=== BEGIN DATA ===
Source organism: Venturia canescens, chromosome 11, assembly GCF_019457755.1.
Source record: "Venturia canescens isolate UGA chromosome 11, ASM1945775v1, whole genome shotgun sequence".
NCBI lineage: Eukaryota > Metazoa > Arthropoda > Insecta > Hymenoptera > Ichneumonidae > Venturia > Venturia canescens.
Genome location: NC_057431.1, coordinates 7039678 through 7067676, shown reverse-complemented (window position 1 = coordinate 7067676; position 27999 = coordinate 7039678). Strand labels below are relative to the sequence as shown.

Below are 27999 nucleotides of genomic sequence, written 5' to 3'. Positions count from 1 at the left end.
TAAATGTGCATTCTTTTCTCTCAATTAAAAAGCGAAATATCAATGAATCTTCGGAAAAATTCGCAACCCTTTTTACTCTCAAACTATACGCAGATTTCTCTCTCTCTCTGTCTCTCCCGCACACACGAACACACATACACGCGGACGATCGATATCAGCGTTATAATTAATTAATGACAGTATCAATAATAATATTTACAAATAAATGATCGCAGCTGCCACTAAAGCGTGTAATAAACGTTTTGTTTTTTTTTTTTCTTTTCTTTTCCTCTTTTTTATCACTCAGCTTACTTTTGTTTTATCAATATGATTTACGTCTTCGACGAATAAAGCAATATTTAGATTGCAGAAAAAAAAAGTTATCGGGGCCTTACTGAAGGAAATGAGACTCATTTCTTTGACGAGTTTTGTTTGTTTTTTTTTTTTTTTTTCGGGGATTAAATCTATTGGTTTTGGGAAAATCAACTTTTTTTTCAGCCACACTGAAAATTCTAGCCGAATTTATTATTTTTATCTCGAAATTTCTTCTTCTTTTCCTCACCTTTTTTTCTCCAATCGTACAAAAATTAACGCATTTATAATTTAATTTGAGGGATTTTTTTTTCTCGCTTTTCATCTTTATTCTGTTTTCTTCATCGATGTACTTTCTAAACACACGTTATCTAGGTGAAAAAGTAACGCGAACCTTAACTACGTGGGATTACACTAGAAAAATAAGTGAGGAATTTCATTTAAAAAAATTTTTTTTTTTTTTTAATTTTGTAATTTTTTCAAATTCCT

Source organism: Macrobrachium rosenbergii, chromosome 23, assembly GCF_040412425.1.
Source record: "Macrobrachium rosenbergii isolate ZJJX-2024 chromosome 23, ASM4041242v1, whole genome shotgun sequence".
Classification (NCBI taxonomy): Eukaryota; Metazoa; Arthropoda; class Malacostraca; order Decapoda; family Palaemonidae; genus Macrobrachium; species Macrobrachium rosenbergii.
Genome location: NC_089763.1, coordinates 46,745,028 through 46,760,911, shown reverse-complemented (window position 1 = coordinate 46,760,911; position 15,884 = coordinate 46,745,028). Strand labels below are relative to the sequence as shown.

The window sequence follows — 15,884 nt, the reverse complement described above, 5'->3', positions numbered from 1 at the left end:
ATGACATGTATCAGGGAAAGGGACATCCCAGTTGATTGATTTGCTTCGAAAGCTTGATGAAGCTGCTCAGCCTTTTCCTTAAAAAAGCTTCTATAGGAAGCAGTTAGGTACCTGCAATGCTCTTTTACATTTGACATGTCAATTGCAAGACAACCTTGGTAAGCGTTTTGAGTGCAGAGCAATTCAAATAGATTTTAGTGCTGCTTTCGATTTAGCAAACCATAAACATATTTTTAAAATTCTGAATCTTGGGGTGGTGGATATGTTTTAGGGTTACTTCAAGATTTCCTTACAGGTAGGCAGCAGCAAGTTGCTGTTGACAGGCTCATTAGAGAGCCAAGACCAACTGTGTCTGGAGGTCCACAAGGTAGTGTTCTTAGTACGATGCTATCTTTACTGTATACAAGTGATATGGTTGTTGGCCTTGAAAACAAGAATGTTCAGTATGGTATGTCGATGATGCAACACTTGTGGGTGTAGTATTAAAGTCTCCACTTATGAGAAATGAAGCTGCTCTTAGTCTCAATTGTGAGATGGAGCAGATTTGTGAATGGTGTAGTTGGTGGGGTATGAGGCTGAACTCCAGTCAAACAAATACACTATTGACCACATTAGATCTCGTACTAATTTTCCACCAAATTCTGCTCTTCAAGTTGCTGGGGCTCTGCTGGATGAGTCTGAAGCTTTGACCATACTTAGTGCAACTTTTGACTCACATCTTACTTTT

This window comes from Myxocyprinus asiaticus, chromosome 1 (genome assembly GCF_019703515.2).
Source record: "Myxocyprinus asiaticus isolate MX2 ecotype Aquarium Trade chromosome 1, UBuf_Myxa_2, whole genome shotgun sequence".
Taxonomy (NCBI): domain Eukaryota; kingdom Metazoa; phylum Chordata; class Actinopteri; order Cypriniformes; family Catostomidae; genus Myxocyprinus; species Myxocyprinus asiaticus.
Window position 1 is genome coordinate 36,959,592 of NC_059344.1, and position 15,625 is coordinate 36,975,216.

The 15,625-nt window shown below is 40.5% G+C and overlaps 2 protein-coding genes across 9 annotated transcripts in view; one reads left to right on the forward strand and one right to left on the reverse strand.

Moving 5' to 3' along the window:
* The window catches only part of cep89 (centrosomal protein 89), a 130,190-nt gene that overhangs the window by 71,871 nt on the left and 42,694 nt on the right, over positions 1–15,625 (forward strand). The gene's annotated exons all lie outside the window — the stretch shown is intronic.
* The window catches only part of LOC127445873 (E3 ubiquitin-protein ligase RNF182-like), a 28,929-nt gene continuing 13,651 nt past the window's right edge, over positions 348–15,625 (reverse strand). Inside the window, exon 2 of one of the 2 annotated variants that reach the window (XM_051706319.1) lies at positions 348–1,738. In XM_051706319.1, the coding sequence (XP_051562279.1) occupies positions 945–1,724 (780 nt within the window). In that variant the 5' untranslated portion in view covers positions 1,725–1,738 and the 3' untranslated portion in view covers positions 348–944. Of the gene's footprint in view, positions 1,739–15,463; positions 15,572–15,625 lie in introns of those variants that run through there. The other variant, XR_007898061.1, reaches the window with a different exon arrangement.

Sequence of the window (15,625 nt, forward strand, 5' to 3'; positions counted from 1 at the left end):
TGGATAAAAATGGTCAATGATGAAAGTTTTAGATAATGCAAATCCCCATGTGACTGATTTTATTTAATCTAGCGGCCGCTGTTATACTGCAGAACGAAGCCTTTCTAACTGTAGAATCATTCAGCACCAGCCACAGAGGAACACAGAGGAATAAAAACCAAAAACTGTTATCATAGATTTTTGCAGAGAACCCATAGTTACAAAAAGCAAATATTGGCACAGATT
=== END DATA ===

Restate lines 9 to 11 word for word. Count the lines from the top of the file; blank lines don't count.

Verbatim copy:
Classification (NCBI taxonomy): Eukaryota; Metazoa; Arthropoda; class Malacostraca; order Decapoda; family Palaemonidae; genus Macrobrachium; species Macrobrachium rosenbergii.
Genome location: NC_089763.1, coordinates 46,745,028 through 46,760,911, shown reverse-complemented (window position 1 = coordinate 46,760,911; position 15,884 = coordinate 46,745,028). Strand labels below are relative to the sequence as shown.

The window sequence follows — 15,884 nt, the reverse complement described above, 5'->3', positions numbered from 1 at the left end: